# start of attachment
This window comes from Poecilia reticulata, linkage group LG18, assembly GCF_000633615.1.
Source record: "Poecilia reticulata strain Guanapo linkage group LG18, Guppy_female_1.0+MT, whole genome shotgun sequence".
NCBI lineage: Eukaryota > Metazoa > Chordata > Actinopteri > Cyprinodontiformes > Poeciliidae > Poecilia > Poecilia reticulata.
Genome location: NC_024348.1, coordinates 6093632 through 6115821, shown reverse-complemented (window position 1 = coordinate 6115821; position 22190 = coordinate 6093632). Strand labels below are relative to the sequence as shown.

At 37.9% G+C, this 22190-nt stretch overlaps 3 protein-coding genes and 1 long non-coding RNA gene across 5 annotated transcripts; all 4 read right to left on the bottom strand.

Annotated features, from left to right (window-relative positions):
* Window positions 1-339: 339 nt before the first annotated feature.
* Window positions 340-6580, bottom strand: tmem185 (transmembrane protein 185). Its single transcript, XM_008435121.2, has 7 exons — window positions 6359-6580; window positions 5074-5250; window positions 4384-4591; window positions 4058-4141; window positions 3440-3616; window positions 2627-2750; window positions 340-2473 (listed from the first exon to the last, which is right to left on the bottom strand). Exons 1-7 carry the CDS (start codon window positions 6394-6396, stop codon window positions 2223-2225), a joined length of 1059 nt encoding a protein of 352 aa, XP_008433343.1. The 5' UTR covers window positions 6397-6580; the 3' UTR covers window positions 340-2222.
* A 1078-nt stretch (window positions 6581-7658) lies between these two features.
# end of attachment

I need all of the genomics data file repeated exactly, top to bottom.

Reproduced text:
This window comes from Poecilia reticulata, linkage group LG18, assembly GCF_000633615.1.
Source record: "Poecilia reticulata strain Guanapo linkage group LG18, Guppy_female_1.0+MT, whole genome shotgun sequence".
NCBI lineage: Eukaryota > Metazoa > Chordata > Actinopteri > Cyprinodontiformes > Poeciliidae > Poecilia > Poecilia reticulata.
Genome location: NC_024348.1, coordinates 6093632 through 6115821, shown reverse-complemented (window position 1 = coordinate 6115821; position 22190 = coordinate 6093632). Strand labels below are relative to the sequence as shown.

At 37.9% G+C, this 22190-nt stretch overlaps 3 protein-coding genes and 1 long non-coding RNA gene across 5 annotated transcripts; all 4 read right to left on the bottom strand.

Annotated features, from left to right (window-relative positions):
* Window positions 1-339: 339 nt before the first annotated feature.
* Window positions 340-6580, bottom strand: tmem185 (transmembrane protein 185). Its single transcript, XM_008435121.2, has 7 exons — window positions 6359-6580; window positions 5074-5250; window positions 4384-4591; window positions 4058-4141; window positions 3440-3616; window positions 2627-2750; window positions 340-2473 (listed from the first exon to the last, which is right to left on the bottom strand). Exons 1-7 carry the CDS (start codon window positions 6394-6396, stop codon window positions 2223-2225), a joined length of 1059 nt encoding a protein of 352 aa, XP_008433343.1. The 5' UTR covers window positions 6397-6580; the 3' UTR covers window positions 340-2222.
* A 1078-nt stretch (window positions 6581-7658) lies between these two features.